The Corner


Decade-Long Backlog in U.K.’s National Health Service

A message reading “Thank you NHS” displayed on the outside of Wembley Stadium as the spread of the COVID-19 coronavirus continues. London, England, March 20, 2020. (Matthew Childs/Reuters)

A few days ago Robin Swann, the Health Minister for Northern Ireland (where I sit as I write this) announced that it will likely take ten years to sort through the backlog in elective care here. No, that’s not a typo. Ten years. 

There are men, women, and children currently scheduled for screenings and elective treatments here in Northern Ireland who are expected to receive neither until 2031 a.d. Several oncologists have given interviews to various British media outlets over the past week basically conceding the likelihood that many of my neighbors here in Ulster will die of cancer and other fatal diseases in the coming years without ever having been diagnosed. More and more are turning to crowdfunding in an attempt to access private treatment in a timely manner. 

Such is the result of the pressures put upon the NHS by the pandemic, and not just in Northern Ireland, either. At the end of March, 4.95 million people across the United Kingdom were waiting for NHS hospital treatment. The latest government figures from Wales show that an astonishing 18 percent of the entire Welsh population waiting for planned treatments. The Royal College of Surgeons has asked the government to construct emergency surgical hubs across the country in order to start reducing the backlog. 

This crisis has been decades in the making. As I noted back in January, the NHS is one of the most dysfunctional health-care systems in the developed world. It was never prepared to handle the pandemic. For evidence of this, we have only to look at a few headlines in the pro-NHS Guardian newspaper from the past few years: 

“Hospital beds at record low in England as NHS struggles with demand” (2019)

“NHS bosses sound alarm over hospitals already running at 99% capacity” (2017)

“Sick children moved as NHS intensive care units run out of beds” (2016)

“Hospital bed occupancy rates hit record high risking care” (2015)

Progressives often argue that the NHS’s struggles are a product of insufficient funding, but it’s a stubborn fact that countries such as Switzerland, Germany, Belgium, the Netherlands, and Israel all boast health-care systems that are quantum leaps ahead of the NHS by every available metric and they haven’t achieved their superior outcomes by vastly outspending the Exchequer. Importantly, each of these nations also provides universal access to health care, frequently cited as evidence of the NHS’s exalted moral status. They simply do it by integrating community ratings, means-tested insurance premium subsidies, and risk structure compensation.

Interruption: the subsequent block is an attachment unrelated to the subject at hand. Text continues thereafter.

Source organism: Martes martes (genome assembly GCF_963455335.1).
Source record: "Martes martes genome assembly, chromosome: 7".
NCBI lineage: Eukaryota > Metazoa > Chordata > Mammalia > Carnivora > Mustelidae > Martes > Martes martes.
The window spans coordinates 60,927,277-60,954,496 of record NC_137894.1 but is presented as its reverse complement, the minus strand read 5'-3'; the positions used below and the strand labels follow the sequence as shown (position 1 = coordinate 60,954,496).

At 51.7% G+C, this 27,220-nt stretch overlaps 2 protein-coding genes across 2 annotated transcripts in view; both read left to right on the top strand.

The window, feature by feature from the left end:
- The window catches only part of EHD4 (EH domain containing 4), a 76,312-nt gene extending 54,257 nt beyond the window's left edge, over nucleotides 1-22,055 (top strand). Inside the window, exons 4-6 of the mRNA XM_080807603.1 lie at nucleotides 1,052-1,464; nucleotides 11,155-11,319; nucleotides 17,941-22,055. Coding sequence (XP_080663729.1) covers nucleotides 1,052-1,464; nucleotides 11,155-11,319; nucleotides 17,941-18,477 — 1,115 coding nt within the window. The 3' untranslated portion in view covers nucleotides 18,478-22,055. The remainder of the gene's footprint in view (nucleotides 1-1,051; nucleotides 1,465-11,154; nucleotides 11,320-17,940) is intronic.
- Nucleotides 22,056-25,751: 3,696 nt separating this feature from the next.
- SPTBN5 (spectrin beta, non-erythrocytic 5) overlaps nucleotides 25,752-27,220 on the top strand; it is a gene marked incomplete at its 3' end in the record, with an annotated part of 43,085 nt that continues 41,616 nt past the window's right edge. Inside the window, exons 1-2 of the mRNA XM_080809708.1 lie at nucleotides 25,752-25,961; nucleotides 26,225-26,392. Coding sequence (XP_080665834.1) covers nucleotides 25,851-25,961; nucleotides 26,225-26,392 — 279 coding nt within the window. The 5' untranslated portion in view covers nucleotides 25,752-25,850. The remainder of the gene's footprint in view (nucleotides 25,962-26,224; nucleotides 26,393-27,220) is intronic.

It’s true that the NHS is less expensive on average than the medical regimes in many of these countries, but this is mostly due to the kind of wartime rationing by which the National Health Service allocates resources. As the economist Kristian Niemietz notes:

Innovative medicines and therapies that are routinely available in other high-income countries are often hard to come by in the UK. Any country could keep healthcare spending in check by simply refusing to adopt medical innovation. In more sophisticated estimates of health system efficiency, the NHS ranks, once again, in the bottom third.

Once again, the British citizenry’s insistence on the sacrosanct inviolability of the single-payer model is costing lives. Even before the pandemic struck, the NHS already had a grisly body count. Niemietz points out in his research that 

If the UK’s breast cancer, prostate cancer, lung cancer and bowel cancer patients were treated in the Netherlands rather than on the NHS, more than 9,000 lives would be saved every year. If they were treated in Germany, more than 12,000 lives would be saved, and if they were treated in Belgium, more than 14,000 lives would be saved.

He further points out that the U.K. has one of the highest avoidable death rates in Europe. If British patients were treated in Belgium, 10,000 lives would be saved each year. 13,000 would be saved were they treated in the Netherlands. 

It’s important for the United States to reform its health-care system so as to rid itself of the moral scandal of uninsured Americans, but this reform must avoid anything approaching the innovation-proof single-payer catastrophe of Britain’s National Health Service. For satisfactory health-care models to emulate, Americans need to look further East to continental Europe and beyond.  


The Latest